Collect Evidence

You’re not turning into an amateur detective, so don’t worry if your injuries prevent you from gathering evidence. You’ll be able to find most of the information in your accident report.

However, collecting some evidence at the accident scene can make it a little easier to move forward with your personal injury claim. Sometimes, when you’re dealing with insurance companies, you really can’t have enough supporting evidence.

The insurance adjuster will look for ways to reduce the value of your claim. When you can provide plenty of supporting evidence, it’s easier for you to negotiate a fair settlement offer successfully.

So, what type of evidence should you collect? Once again, you’re not a detective, so don’t go overboard here. In other words, you can leave the crime scene tape at home. You do want to grab your cell phone and turn on the camera app.

Make sure to take clear pictures of your damaged bicycle and any visible injuries you may sustain. Take pictures of the accident scene, paying attention to where the incident occurred. For example, were you hit while in the crosswalk or a dedicated bike lane?

If any witnesses are present on the scene, go ahead and get their contact information. However, don’t discuss any details of the accident. The insurance adjuster will interview the witnesses, and any statements you make can be used to try to reduce the value of your claim.

Save Everything Relating to the Accident

Your claim will probably include damages like your medical expenses and bicycle repair or replacement costs. If you want to receive compensation for these damages, you need to submit proof. You can’t simply give the insurance company a random number; you must have receipts, bills, and estimates.

Save all of your medical bills and receipts, which include any prescriptions you may fill to treat or manage your injuries. If your injuries require long-term care, save all medical records, including the estimated costs.


When it comes to repairing or replacing your bicycle, it’s a good idea to get a few estimates. This way, the insurance company has options and may not try to fight this element of your claim. However, don’t be surprised if the insurance company decides to go with the lowest estimate.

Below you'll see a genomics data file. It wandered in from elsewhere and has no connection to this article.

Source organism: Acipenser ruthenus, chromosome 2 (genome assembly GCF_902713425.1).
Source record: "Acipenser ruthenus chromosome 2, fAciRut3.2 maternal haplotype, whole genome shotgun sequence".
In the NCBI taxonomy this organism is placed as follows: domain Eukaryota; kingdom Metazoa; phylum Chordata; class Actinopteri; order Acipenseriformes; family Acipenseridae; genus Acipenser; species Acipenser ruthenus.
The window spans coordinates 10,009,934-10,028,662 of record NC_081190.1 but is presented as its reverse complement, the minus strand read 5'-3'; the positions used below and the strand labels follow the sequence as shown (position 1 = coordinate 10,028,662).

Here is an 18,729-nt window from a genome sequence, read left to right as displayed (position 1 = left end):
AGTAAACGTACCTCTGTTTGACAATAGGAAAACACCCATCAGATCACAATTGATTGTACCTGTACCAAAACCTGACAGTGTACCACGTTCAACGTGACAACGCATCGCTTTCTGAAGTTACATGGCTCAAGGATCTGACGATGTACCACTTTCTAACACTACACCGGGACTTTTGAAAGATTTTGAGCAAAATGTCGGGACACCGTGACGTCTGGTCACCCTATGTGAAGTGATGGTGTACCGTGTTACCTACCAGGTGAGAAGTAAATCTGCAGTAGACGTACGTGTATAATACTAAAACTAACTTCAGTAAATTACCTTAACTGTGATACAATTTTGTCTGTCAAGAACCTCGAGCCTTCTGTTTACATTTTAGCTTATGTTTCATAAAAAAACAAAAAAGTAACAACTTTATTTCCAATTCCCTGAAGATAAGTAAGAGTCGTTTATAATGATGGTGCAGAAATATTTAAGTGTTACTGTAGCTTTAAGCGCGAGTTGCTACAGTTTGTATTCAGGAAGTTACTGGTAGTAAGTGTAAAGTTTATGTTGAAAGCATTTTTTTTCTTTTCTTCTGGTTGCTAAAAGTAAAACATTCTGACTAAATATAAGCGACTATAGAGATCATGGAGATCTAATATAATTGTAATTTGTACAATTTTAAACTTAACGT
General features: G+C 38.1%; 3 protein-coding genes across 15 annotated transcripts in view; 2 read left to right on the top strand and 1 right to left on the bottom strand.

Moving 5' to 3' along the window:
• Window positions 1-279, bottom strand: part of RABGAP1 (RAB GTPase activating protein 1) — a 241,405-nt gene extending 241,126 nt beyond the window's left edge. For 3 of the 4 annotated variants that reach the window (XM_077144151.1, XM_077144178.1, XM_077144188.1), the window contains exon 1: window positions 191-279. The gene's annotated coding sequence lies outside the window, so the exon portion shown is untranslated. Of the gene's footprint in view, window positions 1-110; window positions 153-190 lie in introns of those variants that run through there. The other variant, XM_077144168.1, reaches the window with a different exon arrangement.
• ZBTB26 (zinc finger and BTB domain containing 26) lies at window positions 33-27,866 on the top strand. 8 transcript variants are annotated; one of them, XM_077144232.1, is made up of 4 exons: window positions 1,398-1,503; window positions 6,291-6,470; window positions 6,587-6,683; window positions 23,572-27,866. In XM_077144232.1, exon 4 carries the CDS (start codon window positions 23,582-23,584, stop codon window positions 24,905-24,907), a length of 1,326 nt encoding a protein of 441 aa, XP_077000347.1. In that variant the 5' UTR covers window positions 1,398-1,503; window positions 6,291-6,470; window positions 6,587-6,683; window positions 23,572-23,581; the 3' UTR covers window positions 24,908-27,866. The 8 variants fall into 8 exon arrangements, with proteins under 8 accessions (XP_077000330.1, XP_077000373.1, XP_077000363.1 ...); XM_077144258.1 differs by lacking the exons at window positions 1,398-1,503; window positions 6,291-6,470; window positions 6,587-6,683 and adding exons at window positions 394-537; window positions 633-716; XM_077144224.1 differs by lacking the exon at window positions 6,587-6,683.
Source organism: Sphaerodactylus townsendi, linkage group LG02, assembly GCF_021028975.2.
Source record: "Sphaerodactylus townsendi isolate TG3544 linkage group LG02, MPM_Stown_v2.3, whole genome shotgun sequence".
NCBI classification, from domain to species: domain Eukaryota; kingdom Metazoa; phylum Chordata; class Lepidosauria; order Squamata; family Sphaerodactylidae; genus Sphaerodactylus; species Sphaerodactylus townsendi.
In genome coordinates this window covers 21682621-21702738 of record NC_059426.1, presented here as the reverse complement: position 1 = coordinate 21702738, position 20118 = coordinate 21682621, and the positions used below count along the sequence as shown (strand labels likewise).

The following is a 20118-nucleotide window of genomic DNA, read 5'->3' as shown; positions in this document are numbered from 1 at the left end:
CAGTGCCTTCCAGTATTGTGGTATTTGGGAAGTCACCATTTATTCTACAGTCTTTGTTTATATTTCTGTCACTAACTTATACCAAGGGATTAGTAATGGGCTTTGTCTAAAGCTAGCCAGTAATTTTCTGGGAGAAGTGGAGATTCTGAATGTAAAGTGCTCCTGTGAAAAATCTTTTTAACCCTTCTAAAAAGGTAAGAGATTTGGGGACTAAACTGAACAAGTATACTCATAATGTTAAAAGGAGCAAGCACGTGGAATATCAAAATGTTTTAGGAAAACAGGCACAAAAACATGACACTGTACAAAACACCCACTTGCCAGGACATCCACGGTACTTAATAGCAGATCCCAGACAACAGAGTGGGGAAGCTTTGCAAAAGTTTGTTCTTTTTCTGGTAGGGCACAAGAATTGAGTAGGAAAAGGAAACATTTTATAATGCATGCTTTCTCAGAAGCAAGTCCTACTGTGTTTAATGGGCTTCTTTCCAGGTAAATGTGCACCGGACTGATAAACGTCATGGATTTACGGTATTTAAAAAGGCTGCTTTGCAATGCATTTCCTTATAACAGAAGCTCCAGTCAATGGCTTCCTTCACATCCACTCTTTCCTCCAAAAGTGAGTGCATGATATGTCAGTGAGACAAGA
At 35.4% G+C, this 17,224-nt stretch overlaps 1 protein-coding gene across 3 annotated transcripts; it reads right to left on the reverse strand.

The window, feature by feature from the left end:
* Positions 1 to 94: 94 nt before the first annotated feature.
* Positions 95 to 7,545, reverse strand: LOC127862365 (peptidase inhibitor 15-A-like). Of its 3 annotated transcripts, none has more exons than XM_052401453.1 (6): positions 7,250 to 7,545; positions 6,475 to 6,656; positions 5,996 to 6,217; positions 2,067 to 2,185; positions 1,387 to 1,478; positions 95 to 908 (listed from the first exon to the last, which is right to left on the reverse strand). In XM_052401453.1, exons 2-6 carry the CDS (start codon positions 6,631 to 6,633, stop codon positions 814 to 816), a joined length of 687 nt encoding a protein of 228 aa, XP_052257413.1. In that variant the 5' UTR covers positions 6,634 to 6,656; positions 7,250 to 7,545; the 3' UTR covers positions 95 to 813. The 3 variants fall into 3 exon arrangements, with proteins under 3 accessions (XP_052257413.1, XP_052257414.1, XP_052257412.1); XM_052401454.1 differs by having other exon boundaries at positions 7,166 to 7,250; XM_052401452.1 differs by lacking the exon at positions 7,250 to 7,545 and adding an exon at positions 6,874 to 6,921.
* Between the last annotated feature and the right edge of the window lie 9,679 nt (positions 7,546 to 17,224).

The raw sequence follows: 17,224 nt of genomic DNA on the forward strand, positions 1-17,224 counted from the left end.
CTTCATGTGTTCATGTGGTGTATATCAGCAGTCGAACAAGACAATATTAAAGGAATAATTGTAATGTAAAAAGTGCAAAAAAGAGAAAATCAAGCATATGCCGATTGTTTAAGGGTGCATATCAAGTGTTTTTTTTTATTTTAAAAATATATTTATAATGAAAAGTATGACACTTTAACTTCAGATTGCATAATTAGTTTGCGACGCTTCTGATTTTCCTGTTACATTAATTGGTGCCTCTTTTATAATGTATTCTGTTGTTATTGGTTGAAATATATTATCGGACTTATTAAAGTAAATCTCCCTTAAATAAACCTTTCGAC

Sometimes, the injuries sustained in a bicycle accident are severe enough to prevent the individual from returning to work. You may be able to claim your lost wages. Save your recent pay stubs and bank records to show proof of income.

Pay Attention to the Statute of Limitations

The statute of limitations refers to how long you have to file an injury claim after an accident. The statute of limitations for bicycle accidents is two years from the date of the incident. There are a few exceptions to the statute, but it’s almost always best to file a claim with the insurance company as soon as possible.

Receiving Compensation After a Bicycle Accident

If you’re injured in a Portland bicycle accident, you have legal rights, including the right to receive compensation for your damages. To help ensure you receive fair compensation, it’s best to work with an experienced injury attorney.

From meeting filing deadlines to negotiating with the insurance company, your attorney can handle the various legal steps, allowing you to focus on your recovery while they advocate for your best interests.